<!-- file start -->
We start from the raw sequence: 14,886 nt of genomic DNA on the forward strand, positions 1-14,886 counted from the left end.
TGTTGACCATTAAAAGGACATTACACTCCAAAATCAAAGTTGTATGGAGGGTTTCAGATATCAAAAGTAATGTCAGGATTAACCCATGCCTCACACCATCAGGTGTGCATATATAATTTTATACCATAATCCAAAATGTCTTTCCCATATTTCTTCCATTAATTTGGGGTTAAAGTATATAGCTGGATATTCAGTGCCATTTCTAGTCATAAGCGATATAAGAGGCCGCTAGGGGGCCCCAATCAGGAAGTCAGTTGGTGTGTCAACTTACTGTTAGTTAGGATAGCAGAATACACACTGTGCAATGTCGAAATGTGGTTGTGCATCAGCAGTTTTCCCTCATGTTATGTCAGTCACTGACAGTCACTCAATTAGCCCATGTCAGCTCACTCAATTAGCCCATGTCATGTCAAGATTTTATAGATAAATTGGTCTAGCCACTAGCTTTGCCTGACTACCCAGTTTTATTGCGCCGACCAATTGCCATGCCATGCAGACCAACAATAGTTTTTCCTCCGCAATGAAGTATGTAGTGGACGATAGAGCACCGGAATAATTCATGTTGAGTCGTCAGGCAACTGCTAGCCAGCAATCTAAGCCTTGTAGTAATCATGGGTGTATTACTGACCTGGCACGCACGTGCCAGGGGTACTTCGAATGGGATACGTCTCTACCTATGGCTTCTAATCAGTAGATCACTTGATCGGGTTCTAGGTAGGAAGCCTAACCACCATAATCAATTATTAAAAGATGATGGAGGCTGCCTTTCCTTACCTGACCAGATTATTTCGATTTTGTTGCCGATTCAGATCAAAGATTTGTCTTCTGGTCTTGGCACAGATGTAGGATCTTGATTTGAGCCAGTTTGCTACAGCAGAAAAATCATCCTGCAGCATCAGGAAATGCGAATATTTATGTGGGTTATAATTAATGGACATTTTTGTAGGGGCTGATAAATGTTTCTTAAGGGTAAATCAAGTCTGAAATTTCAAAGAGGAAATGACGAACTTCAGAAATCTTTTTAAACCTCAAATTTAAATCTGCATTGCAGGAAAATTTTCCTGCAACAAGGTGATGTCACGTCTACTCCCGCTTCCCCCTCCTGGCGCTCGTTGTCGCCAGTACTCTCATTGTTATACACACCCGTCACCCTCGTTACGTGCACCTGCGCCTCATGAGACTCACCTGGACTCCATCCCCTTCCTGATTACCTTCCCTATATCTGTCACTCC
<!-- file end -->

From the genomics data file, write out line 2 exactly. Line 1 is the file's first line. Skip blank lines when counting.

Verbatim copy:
TGTTGACCATTAAAAGGACATTACACTCCAAAATCAAAGTTGTATGGAGGGTTTCAGATATCAAAAGTAATGTCAGGATTAACCCATGCCTCACACCATCAGGTGTGCATATATAATTTTATACCATAATCCAAAATGTCTTTCCCATATTTCTTCCATTAATTTGGGGTTAAAGTATATAGCTGGATATTCAGTGCCATTTCTAGTCATAAGCGATATAAGAGGCCGCTAGGGGGCCCCAATCAGGAAGTCAGTTGGTGTGTCAACTTACTGTTAGTTAGGATAGCAGAATACACACTGTGCAATGTCGAAATGTGGTTGTGCATCAGCAGTTTTCCCTCATGTTATGTCAGTCACTGACAGTCACTCAATTAGCCCATGTCAGCTCACTCAATTAGCCCATGTCATGTCAAGATTTTATAGATAAATTGGTCTAGCCACTAGCTTTGCCTGACTACCCAGTTTTATTGCGCCGACCAATTGCCATGCCATGCAGACCAACAATAGTTTTTCCTCCGCAATGAAGTATGTAGTGGACGATAGAGCACCGGAATAATTCATGTTGAGTCGTCAGGCAACTGCTAGCCAGCAATCTAAGCCTTGTAGTAATCATGGGTGTATTACTGACCTGGCACGCACGTGCCAGGGGTACTTCGAATGGGATACGTCTCTACCTATGGCTTCTAATCAGTAGATCACTTGATCGGGTTCTAGGTAGGAAGCCTAACCACCATAATCAATTATTAAAAGATGATGGAGGCTGCCTTTCCTTACCTGACCAGATTATTTCGATTTTGTTGCCGATTCAGATCAAAGATTTGTCTTCTGGTCTTGGCACAGATGTAGGATCTTGATTTGAGCCAGTTTGCTACAGCAGAAAAATCATCCTGCAGCATCAGGAAATGCGAATATTTATGTGGGTTATAATTAATGGACATTTTTGTAGGGGCTGATAAATGTTTCTTAAGGGTAAATCAAGTCTGAAATTTCAAAGAGGAAATGACGAACTTCAGAAATCTTTTTAAACCTCAAATTTAAATCTGCATTGCAGGAAAATTTTCCTGCAACAAGGTGATGTCACGTCTACTCCCGCTTCCCCCTCCTGGCGCTCGTTGTCGCCAGTACTCTCATTGTTATACACACCCGTCACCCTCGTTACGTGCACCTGCGCCTCATGAGACTCACCTGGACTCCATCCCCTTCCTGATTACCTTCCCTATATCTGTCACTCC